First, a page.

My agenda is your agenda. I like today’s Boston much better as well. I want a bigger, stronger, more progressive city. I see that picture and I smell leaded gas, crappy air, and a scared, backward populace. Screw nostalgia.Whatever. You have an agenda. I'm just talking cold, hard (yes, heartless) economics. Boston was a backwater and going downhill in 1950 - BEFORE the "attempted murder". No amount of lipstick will turn 1950 Boston into something that looks better than it is now. You are romantacizing a fantasy. Urban Renewal was meatball surgery, but that's what they had in those days. The long-term effects saved Boston as an ecosystem that exists and thrives today with a far more diverse, equitable city than it was in the "paradise" of 1950.
I'll take the Mayor Walsh-Janey-Wu Boston of this era over the Mayor Curley-Hines era Boston. Today is a day the death Jerome Rappaport has been reported - a man who was responsible for some of the most eggregious acts of killing the West End and putting up a stupid and anti-urban mid-tower residential park. It WAS a horrific way to do urban planning, and hopefully, we will never see such ham-handed and insensitive bulldozing of peoples' lives ever again. But Boston could not survive by just preserving its past.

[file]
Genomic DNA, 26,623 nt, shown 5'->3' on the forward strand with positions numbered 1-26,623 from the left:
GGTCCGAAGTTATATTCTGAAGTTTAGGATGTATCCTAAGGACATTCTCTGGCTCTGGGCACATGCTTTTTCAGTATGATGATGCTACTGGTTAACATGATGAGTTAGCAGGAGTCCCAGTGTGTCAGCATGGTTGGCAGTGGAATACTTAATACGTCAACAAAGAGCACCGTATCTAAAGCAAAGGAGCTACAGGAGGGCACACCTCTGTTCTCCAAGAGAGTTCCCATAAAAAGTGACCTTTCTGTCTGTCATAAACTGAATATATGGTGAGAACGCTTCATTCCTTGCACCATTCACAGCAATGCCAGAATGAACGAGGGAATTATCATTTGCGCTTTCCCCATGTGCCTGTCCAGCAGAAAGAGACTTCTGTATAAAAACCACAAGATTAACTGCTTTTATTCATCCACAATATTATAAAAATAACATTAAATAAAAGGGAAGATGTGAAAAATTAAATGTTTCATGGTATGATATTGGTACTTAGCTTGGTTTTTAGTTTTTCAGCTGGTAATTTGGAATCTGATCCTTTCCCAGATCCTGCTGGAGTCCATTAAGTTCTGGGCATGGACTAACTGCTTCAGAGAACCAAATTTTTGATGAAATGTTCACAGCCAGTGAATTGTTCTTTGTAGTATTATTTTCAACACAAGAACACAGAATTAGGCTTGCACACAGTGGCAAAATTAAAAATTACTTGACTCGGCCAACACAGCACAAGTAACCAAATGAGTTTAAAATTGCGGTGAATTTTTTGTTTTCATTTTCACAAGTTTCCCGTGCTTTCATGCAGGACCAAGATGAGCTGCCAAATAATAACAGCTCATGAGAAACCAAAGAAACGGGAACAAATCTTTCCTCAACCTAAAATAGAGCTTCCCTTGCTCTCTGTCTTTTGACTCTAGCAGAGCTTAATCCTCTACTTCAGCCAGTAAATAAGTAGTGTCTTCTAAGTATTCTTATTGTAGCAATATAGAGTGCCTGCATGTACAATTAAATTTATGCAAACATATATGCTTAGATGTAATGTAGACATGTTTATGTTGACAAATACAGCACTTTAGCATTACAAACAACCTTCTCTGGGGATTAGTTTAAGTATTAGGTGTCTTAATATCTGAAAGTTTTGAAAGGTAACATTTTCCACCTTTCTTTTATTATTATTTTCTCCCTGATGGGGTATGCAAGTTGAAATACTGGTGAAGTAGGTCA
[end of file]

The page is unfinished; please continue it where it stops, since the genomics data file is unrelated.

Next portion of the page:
1970 to 2020 is the far more realistic measuring stick. 1950 was an entirely different urban planet.
I’d argue that it would’ve. I’d even go further and say that Boston’s recovery would’ve been MORE dramatic if a 4th of the old city hadn’t been destroyed considering how the North End, Fenway, Charlestown, and South End all became such big tourism and real estate magnets after being rundown in the middle of the century.The question I'll always have is: could Boston have pulled through the doldrums of the post-war (WW II) years without the original elevated Central Artery being built and the subsequent massive urban renewal projects providing a jumpstart?
I tend to agree. The old elevated Central Artery didn't have to be built, especially if the 1945 MTA proposal to build extensions out to the suburbs had been implemented instead:I’d argue that it would’ve. I’d even go further and say that Boston’s recovery would’ve been MORE dramatic if a 4th of the old city hadn’t been destroyed considering how the North End, Fenway, Charlestown, and South End all became such big tourism and real estate magnets after being rundown in the middle of the century.
The rejection of white flight and the romanticism of old-style urbanism happened independent of Boston on a much larger, national and international scale. There’s no reason the West End wouldn’t have become just as desirable as the North.
A very grand Shoe & Leather Exposition Building went up along the Charles in 1909, but didn’t last
Whew, the photos on the link.... so glad the Combat Zone is gone. What a human train wreck that place was.
Shout out for the Hamma Jamma! I miss the mix of people at Buzzy's. Homeless guys legit looking for a meal next to doctors doing street diagnosis at the picnic tables. No pretense.. Greasy awesome food.